Remember our war living, many of them have never left the battlefield

Doug Beattie MC
Doug Beattie MC

I screamed as the large calibre bullet flew past my face, too fast to see, too quick to dodge, the distinctive cracking noise known only to those who know battle.

Fear. You won’t hear soldiers talk about it. It’s a word suggesting weakness or worse, what they once would have called a lack of moral fibre. But the question is not whether soldiers feel fear – for they do – but how they react to it.

It can be a powerful motivator, allowing you to do things you never thought you were capable of. But fear can also be mentally and physically debilitating, preventing men from carrying out the actions needed for survival.

I have known fear, felt it, saw it in the eyes of my men and in the faces of my enemies. It strikes without warning, not just in the heat of battle but in those quiet reflective moments.

In war there is much to be fearful of: the threat of death and injury, of having seen your family for the last time; of letting down your friends and colleagues, your regiment, your hometown, your country.

I have felt physically sick deploying on a routine patrol, almost debilitated with fear as I watch children and women flee an area we’ve just entered, their dispersal a prelude to attack. But as a commander I must lead by example, it is the loneliest of feelings, the loneliness of command.

With increasing regularity my mind drifts back to winter in Southern Afghanistan were the fighting and killing is done in the open, in mud-heavy fields freshly ploughed and irrigated. There is nowhere to hide, the irrigation ditches that could give cover have been seeded with improvised explosive devices, the bare tree-lines no longer providing cover from view or fire. The mud is everywhere, it clings to your boots like glue and sucks the soldiers’ legs into the saturated terrain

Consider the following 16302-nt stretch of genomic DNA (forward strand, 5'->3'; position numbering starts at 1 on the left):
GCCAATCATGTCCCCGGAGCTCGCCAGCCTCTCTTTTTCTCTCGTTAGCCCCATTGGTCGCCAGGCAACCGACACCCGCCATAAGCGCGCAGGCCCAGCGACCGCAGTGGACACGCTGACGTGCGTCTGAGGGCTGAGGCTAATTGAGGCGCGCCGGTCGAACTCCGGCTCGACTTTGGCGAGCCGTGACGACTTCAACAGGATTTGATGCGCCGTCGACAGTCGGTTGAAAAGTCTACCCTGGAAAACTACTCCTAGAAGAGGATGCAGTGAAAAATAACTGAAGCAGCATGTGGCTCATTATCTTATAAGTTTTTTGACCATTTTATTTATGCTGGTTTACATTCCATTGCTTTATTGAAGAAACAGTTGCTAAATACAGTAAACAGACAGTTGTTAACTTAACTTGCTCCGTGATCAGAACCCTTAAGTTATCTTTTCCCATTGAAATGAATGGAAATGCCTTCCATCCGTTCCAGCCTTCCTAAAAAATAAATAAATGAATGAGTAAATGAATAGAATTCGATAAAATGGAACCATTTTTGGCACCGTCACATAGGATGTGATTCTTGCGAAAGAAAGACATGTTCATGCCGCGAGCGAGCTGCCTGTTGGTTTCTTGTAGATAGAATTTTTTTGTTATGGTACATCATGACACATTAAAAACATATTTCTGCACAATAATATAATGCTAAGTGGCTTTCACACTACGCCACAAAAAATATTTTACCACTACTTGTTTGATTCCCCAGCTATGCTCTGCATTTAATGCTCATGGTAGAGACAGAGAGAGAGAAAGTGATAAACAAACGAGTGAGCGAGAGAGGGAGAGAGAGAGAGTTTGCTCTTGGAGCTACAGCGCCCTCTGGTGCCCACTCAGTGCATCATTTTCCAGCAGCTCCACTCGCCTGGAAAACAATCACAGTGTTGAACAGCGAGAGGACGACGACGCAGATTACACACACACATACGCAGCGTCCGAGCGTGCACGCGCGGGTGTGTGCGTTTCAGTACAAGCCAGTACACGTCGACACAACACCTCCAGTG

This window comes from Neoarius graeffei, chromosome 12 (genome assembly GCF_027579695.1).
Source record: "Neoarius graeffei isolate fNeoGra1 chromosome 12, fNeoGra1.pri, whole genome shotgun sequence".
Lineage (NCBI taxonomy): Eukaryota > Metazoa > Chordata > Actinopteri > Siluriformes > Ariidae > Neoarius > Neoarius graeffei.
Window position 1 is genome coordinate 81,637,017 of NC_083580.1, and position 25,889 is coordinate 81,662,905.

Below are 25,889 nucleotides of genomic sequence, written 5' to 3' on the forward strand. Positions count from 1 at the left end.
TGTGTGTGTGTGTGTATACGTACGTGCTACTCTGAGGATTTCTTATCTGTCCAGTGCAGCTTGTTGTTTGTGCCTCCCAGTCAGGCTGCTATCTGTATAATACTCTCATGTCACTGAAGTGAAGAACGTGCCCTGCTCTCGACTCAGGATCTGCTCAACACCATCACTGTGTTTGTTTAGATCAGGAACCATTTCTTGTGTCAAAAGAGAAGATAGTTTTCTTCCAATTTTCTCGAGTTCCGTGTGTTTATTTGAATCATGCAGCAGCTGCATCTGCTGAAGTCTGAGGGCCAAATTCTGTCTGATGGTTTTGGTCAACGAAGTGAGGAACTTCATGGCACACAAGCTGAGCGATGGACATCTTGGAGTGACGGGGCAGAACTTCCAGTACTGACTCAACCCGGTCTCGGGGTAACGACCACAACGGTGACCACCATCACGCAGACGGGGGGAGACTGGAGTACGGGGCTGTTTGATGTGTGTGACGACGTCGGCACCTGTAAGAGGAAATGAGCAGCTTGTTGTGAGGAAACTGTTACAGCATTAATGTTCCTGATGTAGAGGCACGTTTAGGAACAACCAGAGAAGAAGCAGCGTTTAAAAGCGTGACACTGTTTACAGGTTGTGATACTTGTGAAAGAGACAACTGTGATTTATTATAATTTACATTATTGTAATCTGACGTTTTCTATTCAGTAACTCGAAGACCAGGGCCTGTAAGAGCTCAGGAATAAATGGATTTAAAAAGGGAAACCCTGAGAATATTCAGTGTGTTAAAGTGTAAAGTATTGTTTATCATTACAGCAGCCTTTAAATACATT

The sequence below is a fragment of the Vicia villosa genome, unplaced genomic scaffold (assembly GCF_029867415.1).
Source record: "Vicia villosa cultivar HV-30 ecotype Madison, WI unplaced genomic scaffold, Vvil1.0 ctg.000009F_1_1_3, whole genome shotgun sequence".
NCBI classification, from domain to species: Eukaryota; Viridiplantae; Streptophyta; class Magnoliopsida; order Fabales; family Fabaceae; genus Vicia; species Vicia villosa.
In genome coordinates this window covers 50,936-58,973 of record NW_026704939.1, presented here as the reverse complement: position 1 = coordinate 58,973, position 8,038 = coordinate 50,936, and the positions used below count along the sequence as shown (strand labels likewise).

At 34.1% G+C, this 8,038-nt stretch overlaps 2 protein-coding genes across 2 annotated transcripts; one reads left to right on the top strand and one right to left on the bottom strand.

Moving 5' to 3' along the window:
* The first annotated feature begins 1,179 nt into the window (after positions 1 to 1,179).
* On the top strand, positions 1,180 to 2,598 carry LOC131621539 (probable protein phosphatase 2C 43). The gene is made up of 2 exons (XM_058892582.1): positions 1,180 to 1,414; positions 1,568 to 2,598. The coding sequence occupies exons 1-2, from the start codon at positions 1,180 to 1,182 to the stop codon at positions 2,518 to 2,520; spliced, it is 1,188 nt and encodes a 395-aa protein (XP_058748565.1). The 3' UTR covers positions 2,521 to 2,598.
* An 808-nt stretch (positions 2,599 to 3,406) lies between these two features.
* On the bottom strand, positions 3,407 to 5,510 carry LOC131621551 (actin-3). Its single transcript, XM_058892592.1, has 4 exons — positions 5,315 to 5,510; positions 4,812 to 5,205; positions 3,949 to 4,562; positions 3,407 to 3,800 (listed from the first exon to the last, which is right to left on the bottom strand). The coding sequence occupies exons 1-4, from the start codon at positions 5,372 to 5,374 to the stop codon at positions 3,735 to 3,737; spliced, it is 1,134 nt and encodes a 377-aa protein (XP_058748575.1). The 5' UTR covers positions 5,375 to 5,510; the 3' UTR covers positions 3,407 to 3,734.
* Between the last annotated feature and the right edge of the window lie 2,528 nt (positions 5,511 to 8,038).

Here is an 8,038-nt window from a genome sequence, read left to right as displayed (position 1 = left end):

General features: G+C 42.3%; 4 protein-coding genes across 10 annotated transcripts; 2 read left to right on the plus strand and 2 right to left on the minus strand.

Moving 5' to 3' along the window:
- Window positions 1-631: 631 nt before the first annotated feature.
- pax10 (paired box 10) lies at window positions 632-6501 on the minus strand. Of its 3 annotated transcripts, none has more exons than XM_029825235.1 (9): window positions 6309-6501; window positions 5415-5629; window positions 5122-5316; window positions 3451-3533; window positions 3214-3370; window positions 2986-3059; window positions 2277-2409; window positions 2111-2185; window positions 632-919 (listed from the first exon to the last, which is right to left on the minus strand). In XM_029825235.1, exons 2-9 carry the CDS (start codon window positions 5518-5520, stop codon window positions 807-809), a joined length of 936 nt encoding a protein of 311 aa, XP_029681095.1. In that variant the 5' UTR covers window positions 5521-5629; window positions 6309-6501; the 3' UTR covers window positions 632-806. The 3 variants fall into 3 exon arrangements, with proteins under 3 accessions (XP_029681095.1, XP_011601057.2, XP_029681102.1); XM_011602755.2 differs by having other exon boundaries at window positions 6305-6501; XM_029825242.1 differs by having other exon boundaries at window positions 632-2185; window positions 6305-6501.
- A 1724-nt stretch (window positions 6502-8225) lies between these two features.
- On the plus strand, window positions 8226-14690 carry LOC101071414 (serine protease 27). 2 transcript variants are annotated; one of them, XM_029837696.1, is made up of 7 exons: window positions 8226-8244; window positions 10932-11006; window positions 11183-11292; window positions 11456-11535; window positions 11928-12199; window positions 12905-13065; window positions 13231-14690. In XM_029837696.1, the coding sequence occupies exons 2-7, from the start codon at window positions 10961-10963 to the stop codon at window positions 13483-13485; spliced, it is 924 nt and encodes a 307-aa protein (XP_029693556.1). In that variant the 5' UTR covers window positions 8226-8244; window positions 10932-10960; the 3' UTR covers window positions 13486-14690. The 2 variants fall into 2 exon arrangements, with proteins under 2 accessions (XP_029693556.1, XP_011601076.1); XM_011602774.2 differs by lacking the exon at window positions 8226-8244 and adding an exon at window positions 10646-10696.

It is a scene and experience that would not be alien to those who served in the Great War.

When the bullets come there is no quick dash to safety, the mud rooting you to the spot. As the enemy engages, the cursing and high-pitched screaming of men starts. But very soon, the training and the adrenaline really do kick in and the job of war truly begins.

The shouts are workmanlike and purposeful, orders are given and information passed. Insurgent positions are identified and fire is returned. For most the fear has been elbowed aside, the controlled violence and frenetic activity offering an escape.

However for some the fear is persistent…

Throughout the UK the media carry stories of heroism as young men and women overcome adversity in the face of the enemy. But where is the glory for the man who has overcome the most incapacitating fear? The one who has – against every instinct – unfurled himself from a foetal position and used his inner strength to haul himself up to face the enemy?

What recognition for the soldier who has lost a colleague in horrifying circumstances and yet the very next day will return to the scene despite uncontrollable vomiting and emotional confusion?

For many men and women on operations the biggest battles every day of every week throughout their deployment are with themselves. Only when those are won can they turn their attentions to the enemy.

Even for me – a soldier of 34 years with service in Bosnia, Kosovo, Iraq and Afghanistan – those battles are still to be won daily, each time harder than the last and well beyond the confines of military service.

But they are never fought alone, they are fought with those who share your experiences – your friends, your colleagues, the men left and right of you when the bullets fly.

On Remembrance Sunday we will stop to remember our war dead in solemn silence, but let’s not forget our war living, for many of them have never left the battlefield.

I screamed as the large calibre bullet flew past my face, too fast to see, too quick to dodge, the distinctive cracking noise known only to those who know battle.

I woke in my bed sweating. For even in sleep and many year after the fear is there.

Doug Beattie is MLA for Upper Bann and a former Captain in the Royal Irish Regiment